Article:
Outdoor gigs – unless they’re small and intimate and the audience is likely to actually listen. The sound of a choir outside doesn’t carry well, so singers tend to push and become vocally tired very quickly.
Sometimes at outdoor venues, well meaning souls have set up a single microphone to amplify the choir. I think we all know how that story ends – especially if the microphone is directional. One moderately strong alto in the middle of the choir can totally obliterate the sound of the rest of the group.
The other problem with outdoor amplification of a choir is a cultural one. As soon as people notice the amplification, they feel that the performers have given tacet approval for the audience to tune out or chat – that they’ve given up expecting anyone to be quiet and attentive.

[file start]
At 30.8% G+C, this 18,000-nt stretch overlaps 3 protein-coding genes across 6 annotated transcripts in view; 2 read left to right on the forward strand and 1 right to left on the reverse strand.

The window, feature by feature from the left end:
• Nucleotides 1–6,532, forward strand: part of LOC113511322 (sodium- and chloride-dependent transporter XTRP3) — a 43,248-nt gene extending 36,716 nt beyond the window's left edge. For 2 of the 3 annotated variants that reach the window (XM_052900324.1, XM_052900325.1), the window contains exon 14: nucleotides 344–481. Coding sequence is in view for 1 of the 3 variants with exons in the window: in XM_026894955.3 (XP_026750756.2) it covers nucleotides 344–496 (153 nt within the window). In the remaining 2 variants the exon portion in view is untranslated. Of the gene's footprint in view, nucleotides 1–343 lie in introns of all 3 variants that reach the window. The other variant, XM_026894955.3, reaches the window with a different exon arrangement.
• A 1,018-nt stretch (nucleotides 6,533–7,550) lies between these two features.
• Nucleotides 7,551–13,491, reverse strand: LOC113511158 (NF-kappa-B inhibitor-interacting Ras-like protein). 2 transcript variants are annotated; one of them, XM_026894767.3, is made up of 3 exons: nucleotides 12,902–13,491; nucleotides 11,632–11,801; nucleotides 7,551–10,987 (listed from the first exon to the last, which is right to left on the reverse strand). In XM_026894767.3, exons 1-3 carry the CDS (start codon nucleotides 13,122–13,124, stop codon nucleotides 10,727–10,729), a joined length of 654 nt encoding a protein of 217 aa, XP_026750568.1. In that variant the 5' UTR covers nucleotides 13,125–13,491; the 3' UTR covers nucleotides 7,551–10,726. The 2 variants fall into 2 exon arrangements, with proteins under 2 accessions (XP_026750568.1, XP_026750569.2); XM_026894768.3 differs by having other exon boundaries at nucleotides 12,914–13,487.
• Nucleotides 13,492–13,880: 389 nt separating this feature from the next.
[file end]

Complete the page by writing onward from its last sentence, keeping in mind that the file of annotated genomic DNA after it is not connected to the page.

As a solo performer I kind of enjoy doing the background schmoozy wallpaper music – it’s so easy on the nerves. But when a choir has done a lot of work on tuning, balance, blend, dynamics and the whole emotional, entertainment package, it’s very unsatisfying to be completely ignored. Choirs don’t sing well under these circumstances (especially if they’re having trouble hearing themselves) which means that they’re rehearsing singing poorly.
So the moral of this story is – only if you need the money!